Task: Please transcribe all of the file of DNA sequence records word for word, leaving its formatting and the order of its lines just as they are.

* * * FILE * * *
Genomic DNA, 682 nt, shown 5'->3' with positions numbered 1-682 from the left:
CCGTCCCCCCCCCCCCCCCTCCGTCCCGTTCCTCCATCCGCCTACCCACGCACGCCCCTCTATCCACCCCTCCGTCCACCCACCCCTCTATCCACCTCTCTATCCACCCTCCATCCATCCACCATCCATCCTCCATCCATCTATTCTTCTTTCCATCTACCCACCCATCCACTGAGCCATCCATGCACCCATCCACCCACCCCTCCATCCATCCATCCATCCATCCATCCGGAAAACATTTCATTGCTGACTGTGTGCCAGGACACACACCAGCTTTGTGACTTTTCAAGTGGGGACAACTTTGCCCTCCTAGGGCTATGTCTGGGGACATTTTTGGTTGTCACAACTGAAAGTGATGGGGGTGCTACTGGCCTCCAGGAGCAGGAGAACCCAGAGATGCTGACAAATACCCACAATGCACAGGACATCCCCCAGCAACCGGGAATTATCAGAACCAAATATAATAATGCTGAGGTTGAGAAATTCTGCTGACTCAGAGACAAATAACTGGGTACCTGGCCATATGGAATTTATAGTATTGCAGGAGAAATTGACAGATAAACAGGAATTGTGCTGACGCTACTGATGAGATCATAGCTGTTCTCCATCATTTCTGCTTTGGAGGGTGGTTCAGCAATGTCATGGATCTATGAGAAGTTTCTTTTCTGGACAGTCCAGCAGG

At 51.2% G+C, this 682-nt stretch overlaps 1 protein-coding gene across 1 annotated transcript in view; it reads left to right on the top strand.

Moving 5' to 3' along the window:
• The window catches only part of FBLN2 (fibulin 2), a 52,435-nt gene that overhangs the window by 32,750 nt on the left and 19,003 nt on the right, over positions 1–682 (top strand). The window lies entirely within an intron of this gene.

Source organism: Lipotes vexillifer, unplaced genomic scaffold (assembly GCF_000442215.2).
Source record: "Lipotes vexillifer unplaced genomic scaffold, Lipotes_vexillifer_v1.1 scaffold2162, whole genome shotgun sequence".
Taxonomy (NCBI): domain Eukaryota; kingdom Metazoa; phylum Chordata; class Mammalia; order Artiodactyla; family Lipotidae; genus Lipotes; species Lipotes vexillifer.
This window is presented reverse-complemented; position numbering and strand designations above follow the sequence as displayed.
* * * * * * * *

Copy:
Genomic DNA, 682 nt, shown 5'->3' with positions numbered 1-682 from the left:
CCGTCCCCCCCCCCCCCCCTCCGTCCCGTTCCTCCATCCGCCTACCCACGCACGCCCCTCTATCCACCCCTCCGTCCACCCACCCCTCTATCCACCTCTCTATCCACCCTCCATCCATCCACCATCCATCCTCCATCCATCTATTCTTCTTTCCATCTACCCACCCATCCACTGAGCCATCCATGCACCCATCCACCCACCCCTCCATCCATCCATCCATCCATCCATCCGGAAAACATTTCATTGCTGACTGTGTGCCAGGACACACACCAGCTTTGTGACTTTTCAAGTGGGGACAACTTTGCCCTCCTAGGGCTATGTCTGGGGACATTTTTGGTTGTCACAACTGAAAGTGATGGGGGTGCTACTGGCCTCCAGGAGCAGGAGAACCCAGAGATGCTGACAAATACCCACAATGCACAGGACATCCCCCAGCAACCGGGAATTATCAGAACCAAATATAATAATGCTGAGGTTGAGAAATTCTGCTGACTCAGAGACAAATAACTGGGTACCTGGCCATATGGAATTTATAGTATTGCAGGAGAAATTGACAGATAAACAGGAATTGTGCTGACGCTACTGATGAGATCATAGCTGTTCTCCATCATTTCTGCTTTGGAGGGTGGTTCAGCAATGTCATGGATCTATGAGAAGTTTCTTTTCTGGACAGTCCAGCAGG

At 51.2% G+C, this 682-nt stretch overlaps 1 protein-coding gene across 1 annotated transcript in view; it reads left to right on the top strand.

Moving 5' to 3' along the window:
• The window catches only part of FBLN2 (fibulin 2), a 52,435-nt gene that overhangs the window by 32,750 nt on the left and 19,003 nt on the right, over positions 1–682 (top strand). The window lies entirely within an intron of this gene.

Source organism: Lipotes vexillifer, unplaced genomic scaffold (assembly GCF_000442215.2).
Source record: "Lipotes vexillifer unplaced genomic scaffold, Lipotes_vexillifer_v1.1 scaffold2162, whole genome shotgun sequence".
Taxonomy (NCBI): domain Eukaryota; kingdom Metazoa; phylum Chordata; class Mammalia; order Artiodactyla; family Lipotidae; genus Lipotes; species Lipotes vexillifer.
This window is presented reverse-complemented; position numbering and strand designations above follow the sequence as displayed.